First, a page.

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Trans Day of Visibility—a day meant to honor and celebrate trans folks while also raising awareness about the discrimination and violence the community faces—is coming up on 31 March. It is in no way the only day we should be thinking about the aforementioned, however, it is a perfect time (if you haven’t been doing it already) to remind and refresh ourselves about the harmful impact of misgendering and the importance of respecting pronouns.

But before we dive into that, a really quick recap: Pronouns are words we use in substitution of nouns. When it comes to people, they are the words we use to refer to someone instead of their name. (For example, instead of saying, “Deanna went to the park,” we would say, “She went to the park.”) The two we probably hear most frequently are she/her and he/him, though, it is important to note that these are not the only two in existence.

Pronouns are also used to express our gender identity (which is different from our sex, though the two are often confused as being synonymous), and using the incorrect pronoun to refer to someone is known as misgendering them. For many people who are cisgender—they identify with the gender that is typically assumed of the sex they were assigned at birth—being misgendered is rarely encountered, if at all, and so perhaps isn’t given much thought. For folks who are trans and/or nonbinary, misgendering can be a daily (and repeatedly throughout the day) occurrence. This is not only exhausting and invalidating toward the person experiencing it, but is also known to have long-lasting, negative impacts.

Using someone’s correct pronouns is one of the simplest ways we can show them that they are seen and that we support them. Unfortunately, it is also one of the most overlooked or ignored. By making it a habit to ask, acknowledge, and actively use the correct pronouns for each person we meet, we can ensure that we are helping to create a safe, accepting, and validating environment for everyone. 

How can I know someone’s pronouns?
The best way is to ask them! The fact is we cannot tell what gender identity another holds, nor what pronouns they use, by looking at them; it is something that is disclosed, not observed. So let’s do away with assuming and embrace inquiring. If it is someone you’ve only just met, start by sharing your own. (“My name is _______, and my pronouns are _______. May I ask yours?”) This not only avoids the other feeling interrogated, it normalizes the asking and sharing of pronouns in the same way we would ask for another key feature of someone’s identity: their name.
In a group setting, we can invite and encourage everyone in the group to share their name and pronouns in turn, though this should never be forced.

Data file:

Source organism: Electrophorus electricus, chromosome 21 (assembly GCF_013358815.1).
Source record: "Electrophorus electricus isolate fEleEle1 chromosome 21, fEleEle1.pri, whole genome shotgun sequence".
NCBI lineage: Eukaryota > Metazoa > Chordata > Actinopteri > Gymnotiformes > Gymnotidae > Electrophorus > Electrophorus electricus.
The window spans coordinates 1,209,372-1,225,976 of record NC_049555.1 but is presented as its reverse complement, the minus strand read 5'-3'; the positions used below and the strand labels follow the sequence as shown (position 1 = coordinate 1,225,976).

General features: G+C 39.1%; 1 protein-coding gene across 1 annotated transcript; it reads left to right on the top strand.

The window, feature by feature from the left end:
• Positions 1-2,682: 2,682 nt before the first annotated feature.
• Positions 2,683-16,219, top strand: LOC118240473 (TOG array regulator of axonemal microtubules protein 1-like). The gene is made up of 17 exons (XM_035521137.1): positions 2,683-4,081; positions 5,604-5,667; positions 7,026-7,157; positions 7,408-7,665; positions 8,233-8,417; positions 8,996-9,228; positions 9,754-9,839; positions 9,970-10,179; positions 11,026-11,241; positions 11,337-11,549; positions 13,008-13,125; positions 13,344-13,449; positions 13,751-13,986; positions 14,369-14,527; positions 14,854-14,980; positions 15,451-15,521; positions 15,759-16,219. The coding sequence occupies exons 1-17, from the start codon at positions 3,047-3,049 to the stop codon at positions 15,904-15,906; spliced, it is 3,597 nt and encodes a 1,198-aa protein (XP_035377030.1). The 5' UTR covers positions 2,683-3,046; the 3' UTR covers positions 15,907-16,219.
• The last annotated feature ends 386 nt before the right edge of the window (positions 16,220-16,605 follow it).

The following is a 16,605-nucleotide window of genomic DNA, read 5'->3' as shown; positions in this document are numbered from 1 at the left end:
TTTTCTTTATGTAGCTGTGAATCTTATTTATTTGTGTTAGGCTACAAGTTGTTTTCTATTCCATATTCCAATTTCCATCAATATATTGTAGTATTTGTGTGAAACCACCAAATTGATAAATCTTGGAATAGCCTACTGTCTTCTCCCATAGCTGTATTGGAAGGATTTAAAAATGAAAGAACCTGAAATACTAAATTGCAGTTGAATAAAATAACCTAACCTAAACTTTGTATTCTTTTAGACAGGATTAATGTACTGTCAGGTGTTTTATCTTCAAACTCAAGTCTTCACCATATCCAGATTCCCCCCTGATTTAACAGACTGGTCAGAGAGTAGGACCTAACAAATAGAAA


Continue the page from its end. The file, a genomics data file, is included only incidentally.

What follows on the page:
If you’re speaking with someone whom you’ve previously known to use a different name or pronouns, ask them privately what the correct way to refer to them would be.

When should I use them?
Always! Once someone has shared their pronouns with you, honor that. Take extra care to refer to them with those pronouns even when they are not present

What if I mistakenly misgender someone?
Apologize, correct yourself, and do better next time. Even with the best of intentions, it is possible we will all mess up at some point, especially if we are using pronouns that differ from what we have previously used for the same person. If you do mistakenly refer to someone incorrectly, avoid making the situation about yourself—you are not the one who was harmed by your mistake—or turning it into a big deal. Rather, show that you recognize your error by briefly saying something such as, “I’m sorry, I meant [insert correct pronoun here],” and move on. Then, work to make sure it doesn’t happen again by practicing using the correct pronouns and speaking mindfully.

If you misgender someone and another person corrects you, say thank you, make the correction, and keep practicing to do better.

Should I correct misgendering if I hear it happen?
Yes! If you hear someone misgendering another person, quickly and kindly let them know. “Oh, so-and-so actually goes by ______ pronouns.” Doing so relieves some of the burden on trans and nonbinary folks of having to continually correct others themselves, helps everyone to practice staying mindful, and also shows and normalizes speaking up for others, even if they are not in the room.

*Please note, while all of this is generally true, there are some situations or groups in which a person may not feel safe or comfortable sharing their correct pronouns. If you have been made aware of such circumstances, it is crucial to follow the instructions of the individual and remain mindful to ensure their continued safety and well-being.

Some of this might feel challenging or awkward at first—stating your pronouns and asking others for theirs is quite different than the assuming most of us grew up with, for instance—and mistakes may happen. Keep practicing. It will get easier, and the discomfort we may feel in adjusting our vocabulary is small in comparison to the hurt we can cause by assuming or using the incorrect pronouns to describe another. When we take the time to ask, acknowledge, and hold ourselves and others accountable, we are supporting, validating, and respecting our trans and nonbinary friends. And if you ask us, making our corner of the world more inclusive and safe for everyone will always be worth it.

P.S. If you’d like more information, this article is a great jumping-off point with helpful tips for practicing. This website and this one also have some great information, and here is a game you can play to help you practice and get comfortable using different pronouns, including some of the lesser-known ones.